(8) F. H. Knight described entrepreneur to be a specialised group of persons who bears uncertainty. He defines entrepreneur as “an economic functionary who undertakes such responsibility of uncertainty which by its very nature cannot be insured nor capitalised nor salaried too”.

(9) As per Jean Baptiste entrepreneur is “one who combines the land of one, the labour of another and the capital of yet one other, and, thus produces a product. By selling the product in the market, he pays interest on capital, rent on land and wages to labourers and what remains is his/her profit”.

(10) Francis A. Walker looks entrepreneur as “one who is endowed with more than average capacities in the task organising and coordinating the factors of production i.e., land, labour, capital and enterprise. Entrepreneur is a pioneer, a leader, and a captain of the firm. Hence, profit the entrepreneur gets depends on his efficiency and superior talent”.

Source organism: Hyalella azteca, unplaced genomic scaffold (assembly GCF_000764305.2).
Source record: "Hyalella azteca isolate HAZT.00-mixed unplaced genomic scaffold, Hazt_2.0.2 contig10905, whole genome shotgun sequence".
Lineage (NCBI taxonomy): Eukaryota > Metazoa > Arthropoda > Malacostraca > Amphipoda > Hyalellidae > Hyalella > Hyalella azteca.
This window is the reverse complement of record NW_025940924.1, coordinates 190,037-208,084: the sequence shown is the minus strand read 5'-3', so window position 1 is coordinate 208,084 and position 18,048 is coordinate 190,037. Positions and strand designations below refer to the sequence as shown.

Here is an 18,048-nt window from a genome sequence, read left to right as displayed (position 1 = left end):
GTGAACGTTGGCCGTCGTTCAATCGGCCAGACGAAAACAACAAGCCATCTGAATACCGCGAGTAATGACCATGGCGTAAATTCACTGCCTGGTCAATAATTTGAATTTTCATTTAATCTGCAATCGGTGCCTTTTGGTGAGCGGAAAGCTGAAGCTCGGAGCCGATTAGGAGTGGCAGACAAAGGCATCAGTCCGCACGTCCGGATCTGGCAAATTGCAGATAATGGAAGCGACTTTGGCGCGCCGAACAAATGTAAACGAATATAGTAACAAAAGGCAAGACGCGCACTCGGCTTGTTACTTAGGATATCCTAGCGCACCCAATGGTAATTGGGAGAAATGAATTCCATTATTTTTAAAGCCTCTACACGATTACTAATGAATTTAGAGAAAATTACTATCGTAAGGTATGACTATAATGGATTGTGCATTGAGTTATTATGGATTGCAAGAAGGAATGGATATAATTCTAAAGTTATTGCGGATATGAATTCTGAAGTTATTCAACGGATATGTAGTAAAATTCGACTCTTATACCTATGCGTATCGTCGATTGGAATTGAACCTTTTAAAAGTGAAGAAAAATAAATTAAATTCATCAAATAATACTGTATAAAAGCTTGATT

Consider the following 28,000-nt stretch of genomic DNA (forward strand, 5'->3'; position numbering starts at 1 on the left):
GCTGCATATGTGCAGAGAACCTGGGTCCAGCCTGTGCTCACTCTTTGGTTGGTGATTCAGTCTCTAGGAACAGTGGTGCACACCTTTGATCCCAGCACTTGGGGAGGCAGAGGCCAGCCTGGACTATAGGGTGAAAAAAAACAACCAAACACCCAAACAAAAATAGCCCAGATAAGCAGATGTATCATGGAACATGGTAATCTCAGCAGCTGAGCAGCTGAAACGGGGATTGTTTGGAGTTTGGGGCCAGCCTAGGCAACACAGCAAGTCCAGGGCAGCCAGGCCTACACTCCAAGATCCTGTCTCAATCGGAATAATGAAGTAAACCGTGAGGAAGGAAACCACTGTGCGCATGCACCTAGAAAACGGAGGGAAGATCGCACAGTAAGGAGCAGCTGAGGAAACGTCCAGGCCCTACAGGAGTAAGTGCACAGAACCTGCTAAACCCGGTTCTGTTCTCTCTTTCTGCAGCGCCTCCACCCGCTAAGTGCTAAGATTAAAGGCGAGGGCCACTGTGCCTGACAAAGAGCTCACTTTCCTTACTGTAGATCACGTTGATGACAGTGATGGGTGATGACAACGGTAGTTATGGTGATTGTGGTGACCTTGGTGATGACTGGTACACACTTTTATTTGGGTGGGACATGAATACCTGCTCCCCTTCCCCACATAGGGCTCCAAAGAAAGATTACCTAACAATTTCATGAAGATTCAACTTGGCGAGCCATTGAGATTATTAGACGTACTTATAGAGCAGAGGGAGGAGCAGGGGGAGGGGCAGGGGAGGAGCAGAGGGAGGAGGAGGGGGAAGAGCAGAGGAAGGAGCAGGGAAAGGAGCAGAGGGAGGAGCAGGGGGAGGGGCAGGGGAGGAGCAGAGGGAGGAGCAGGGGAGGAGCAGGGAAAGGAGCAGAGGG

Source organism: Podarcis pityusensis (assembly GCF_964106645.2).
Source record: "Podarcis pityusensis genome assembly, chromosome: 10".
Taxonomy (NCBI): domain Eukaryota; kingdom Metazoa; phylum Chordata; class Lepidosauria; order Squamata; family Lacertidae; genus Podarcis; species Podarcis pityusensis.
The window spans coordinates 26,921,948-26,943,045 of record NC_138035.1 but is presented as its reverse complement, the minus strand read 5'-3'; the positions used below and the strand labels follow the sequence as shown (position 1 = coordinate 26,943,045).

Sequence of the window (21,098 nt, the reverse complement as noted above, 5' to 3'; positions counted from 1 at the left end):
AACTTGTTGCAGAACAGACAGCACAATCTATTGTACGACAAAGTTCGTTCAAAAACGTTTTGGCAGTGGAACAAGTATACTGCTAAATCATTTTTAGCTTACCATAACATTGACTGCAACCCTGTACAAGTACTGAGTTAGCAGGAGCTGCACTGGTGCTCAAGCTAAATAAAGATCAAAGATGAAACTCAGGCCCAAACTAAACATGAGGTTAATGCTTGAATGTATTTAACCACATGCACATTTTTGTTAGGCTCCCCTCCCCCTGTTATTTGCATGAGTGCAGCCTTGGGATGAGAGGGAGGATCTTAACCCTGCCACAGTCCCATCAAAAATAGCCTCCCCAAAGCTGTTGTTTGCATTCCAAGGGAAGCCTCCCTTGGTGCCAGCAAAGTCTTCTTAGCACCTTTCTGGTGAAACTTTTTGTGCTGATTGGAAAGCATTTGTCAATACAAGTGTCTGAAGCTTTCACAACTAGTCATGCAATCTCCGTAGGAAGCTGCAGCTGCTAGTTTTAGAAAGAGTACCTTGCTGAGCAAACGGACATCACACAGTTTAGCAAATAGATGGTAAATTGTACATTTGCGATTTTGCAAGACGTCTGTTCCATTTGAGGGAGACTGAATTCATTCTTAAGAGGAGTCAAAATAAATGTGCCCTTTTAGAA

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Summing up the above definitions, the commonest definition of entrepreneur could be a person who organises, manages and takes the risk of running a business or enterprise. He perceives a need and gathers together the necessary inputs like manpower, materials and capital to satisfy that need. Thus, and entrepreneur is an originator, organiser and risk-bearer of a new business venture or brings in innovative changes in an existing business and handles economic uncertainties involved in an enterprise.